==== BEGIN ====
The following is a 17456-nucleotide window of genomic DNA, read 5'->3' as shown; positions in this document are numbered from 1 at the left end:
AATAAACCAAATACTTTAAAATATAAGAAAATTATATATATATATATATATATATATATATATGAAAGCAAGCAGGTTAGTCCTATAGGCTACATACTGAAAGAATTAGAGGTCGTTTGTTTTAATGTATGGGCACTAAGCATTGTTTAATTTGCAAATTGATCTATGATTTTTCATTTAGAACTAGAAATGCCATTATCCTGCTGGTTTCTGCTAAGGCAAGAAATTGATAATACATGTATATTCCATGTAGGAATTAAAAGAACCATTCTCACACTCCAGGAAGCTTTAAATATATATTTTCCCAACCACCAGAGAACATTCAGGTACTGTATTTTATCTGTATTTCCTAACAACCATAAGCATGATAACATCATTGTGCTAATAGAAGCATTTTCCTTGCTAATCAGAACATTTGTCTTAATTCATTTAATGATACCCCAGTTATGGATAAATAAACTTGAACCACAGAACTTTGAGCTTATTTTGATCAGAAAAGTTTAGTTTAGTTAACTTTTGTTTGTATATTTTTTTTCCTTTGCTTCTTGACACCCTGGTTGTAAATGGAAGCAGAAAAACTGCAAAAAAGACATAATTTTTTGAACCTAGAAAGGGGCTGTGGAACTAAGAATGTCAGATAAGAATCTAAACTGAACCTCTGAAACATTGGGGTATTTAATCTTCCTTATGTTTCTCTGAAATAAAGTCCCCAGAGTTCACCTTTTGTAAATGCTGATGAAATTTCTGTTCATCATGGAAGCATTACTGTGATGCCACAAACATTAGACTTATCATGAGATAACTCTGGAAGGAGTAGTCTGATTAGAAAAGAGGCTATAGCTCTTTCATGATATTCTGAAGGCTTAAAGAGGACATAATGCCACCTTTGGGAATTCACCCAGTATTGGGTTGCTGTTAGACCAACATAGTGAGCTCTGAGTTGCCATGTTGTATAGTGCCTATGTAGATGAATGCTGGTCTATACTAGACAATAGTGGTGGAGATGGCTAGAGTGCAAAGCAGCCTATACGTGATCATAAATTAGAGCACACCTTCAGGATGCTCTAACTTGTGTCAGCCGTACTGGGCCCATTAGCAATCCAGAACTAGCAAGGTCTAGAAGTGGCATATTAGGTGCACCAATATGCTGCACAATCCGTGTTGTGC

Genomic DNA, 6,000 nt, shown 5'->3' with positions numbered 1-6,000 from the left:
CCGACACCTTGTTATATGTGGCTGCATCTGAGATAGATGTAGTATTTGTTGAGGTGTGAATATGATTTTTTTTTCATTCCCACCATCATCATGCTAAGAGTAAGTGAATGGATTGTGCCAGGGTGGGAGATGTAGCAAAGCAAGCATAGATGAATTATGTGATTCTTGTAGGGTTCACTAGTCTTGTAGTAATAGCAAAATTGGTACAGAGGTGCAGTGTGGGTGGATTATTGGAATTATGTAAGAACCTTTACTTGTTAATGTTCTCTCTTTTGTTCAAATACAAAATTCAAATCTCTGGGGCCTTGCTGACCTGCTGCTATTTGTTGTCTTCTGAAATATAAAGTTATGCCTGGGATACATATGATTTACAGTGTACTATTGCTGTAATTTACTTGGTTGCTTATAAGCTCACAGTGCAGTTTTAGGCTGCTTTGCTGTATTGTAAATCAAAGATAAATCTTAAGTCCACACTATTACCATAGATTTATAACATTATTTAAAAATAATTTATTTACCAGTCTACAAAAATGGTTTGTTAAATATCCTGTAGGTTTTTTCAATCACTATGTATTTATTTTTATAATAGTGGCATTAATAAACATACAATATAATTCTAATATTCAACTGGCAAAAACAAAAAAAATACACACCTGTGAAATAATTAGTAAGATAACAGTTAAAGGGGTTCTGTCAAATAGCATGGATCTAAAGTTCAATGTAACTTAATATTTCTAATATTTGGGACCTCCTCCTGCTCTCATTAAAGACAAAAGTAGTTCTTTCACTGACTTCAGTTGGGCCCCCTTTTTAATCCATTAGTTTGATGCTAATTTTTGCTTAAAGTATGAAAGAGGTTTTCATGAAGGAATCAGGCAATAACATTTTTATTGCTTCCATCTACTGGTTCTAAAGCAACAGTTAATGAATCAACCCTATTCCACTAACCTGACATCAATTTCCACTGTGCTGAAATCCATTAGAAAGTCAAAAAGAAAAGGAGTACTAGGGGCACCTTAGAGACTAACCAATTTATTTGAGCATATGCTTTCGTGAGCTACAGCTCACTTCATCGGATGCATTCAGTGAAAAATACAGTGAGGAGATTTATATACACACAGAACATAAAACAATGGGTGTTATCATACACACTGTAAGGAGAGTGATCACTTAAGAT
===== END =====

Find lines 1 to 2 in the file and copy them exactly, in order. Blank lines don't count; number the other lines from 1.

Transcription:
The following is a 17456-nucleotide window of genomic DNA, read 5'->3' as shown; positions in this document are numbered from 1 at the left end:
AATAAACCAAATACTTTAAAATATAAGAAAATTATATATATATATATATATATATATATATATGAAAGCAAGCAGGTTAGTCCTATAGGCTACATACTGAAAGAATTAGAGGTCGTTTGTTTTAATGTATGGGCACTAAGCATTGTTTAATTTGCAAATTGATCTATGATTTTTCATTTAGAACTAGAAATGCCATTATCCTGCTGGTTTCTGCTAAGGCAAGAAATTGATAATACATGTATATTCCATGTAGGAATTAAAAGAACCATTCTCACACTCCAGGAAGCTTTAAATATATATTTTCCCAACCACCAGAGAACATTCAGGTACTGTATTTTATCTGTATTTCCTAACAACCATAAGCATGATAACATCATTGTGCTAATAGAAGCATTTTCCTTGCTAATCAGAACATTTGTCTTAATTCATTTAATGATACCCCAGTTATGGATAAATAAACTTGAACCACAGAACTTTGAGCTTATTTTGATCAGAAAAGTTTAGTTTAGTTAACTTTTGTTTGTATATTTTTTTTCCTTTGCTTCTTGACACCCTGGTTGTAAATGGAAGCAGAAAAACTGCAAAAAAGACATAATTTTTTGAACCTAGAAAGGGGCTGTGGAACTAAGAATGTCAGATAAGAATCTAAACTGAACCTCTGAAACATTGGGGTATTTAATCTTCCTTATGTTTCTCTGAAATAAAGTCCCCAGAGTTCACCTTTTGTAAATGCTGATGAAATTTCTGTTCATCATGGAAGCATTACTGTGATGCCACAAACATTAGACTTATCATGAGATAACTCTGGAAGGAGTAGTCTGATTAGAAAAGAGGCTATAGCTCTTTCATGATATTCTGAAGGCTTAAAGAGGACATAATGCCACCTTTGGGAATTCACCCAGTATTGGGTTGCTGTTAGACCAACATAGTGAGCTCTGAGTTGCCATGTTGTATAGTGCCTATGTAGATGAATGCTGGTCTATACTAGACAATAGTGGTGGAGATGGCTAGAGTGCAAAGCAGCCTATACGTGATCATAAATTAGAGCACACCTTCAGGATGCTCTAACTTGTGTCAGCCGTACTGGGCCCATTAGCAATCCAGAACTAGCAAGGTCTAGAAGTGGCATATTAGGTGCACCAATATGCTGCACAATCCGTGTTGTGC